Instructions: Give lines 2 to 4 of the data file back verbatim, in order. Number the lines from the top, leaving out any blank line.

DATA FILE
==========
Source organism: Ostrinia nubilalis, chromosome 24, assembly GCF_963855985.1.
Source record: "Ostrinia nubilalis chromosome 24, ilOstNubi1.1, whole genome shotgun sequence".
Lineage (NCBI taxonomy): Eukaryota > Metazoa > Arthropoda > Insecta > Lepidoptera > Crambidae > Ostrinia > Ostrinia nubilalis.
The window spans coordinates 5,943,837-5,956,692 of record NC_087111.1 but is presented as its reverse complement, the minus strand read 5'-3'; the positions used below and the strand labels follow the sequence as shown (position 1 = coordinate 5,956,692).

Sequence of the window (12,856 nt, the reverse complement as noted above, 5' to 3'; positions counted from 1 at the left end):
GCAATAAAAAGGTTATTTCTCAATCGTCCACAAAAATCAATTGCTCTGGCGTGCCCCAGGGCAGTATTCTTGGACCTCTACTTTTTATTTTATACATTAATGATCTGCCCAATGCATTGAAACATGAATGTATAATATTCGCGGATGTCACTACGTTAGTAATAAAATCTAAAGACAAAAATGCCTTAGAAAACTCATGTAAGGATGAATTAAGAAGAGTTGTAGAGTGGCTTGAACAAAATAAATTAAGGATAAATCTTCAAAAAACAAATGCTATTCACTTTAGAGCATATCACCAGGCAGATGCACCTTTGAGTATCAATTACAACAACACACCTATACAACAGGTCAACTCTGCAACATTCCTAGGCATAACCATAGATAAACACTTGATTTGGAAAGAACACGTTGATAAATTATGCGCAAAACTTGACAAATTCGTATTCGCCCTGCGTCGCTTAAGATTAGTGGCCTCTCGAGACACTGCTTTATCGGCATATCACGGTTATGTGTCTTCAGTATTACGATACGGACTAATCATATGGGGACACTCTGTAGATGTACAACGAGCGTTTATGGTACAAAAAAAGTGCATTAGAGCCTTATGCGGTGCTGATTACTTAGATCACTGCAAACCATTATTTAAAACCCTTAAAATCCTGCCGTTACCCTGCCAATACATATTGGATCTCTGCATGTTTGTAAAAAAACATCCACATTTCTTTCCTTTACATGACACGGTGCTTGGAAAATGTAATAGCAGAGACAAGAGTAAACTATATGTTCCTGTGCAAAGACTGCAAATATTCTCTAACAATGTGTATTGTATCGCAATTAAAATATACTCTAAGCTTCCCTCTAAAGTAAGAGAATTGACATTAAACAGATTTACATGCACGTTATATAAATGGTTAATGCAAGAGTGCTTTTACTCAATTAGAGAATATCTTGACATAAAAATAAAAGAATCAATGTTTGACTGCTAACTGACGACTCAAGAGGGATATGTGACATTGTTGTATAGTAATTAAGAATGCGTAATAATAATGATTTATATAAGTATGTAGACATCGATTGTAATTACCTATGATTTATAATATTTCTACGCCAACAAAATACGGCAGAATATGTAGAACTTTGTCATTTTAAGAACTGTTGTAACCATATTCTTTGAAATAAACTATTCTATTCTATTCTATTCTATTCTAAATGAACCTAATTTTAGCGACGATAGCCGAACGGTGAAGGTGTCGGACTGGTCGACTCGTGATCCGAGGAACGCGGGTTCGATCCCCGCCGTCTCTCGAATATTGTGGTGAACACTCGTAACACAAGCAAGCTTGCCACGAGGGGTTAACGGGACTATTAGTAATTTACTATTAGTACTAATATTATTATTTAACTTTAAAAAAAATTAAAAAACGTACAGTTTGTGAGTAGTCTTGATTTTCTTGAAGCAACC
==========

Source record: "Ostrinia nubilalis chromosome 24, ilOstNubi1.1, whole genome shotgun sequence".
Lineage (NCBI taxonomy): Eukaryota > Metazoa > Arthropoda > Insecta > Lepidoptera > Crambidae > Ostrinia > Ostrinia nubilalis.
The window spans coordinates 5,943,837-5,956,692 of record NC_087111.1 but is presented as its reverse complement, the minus strand read 5'-3'; the positions used below and the strand labels follow the sequence as shown (position 1 = coordinate 5,956,692).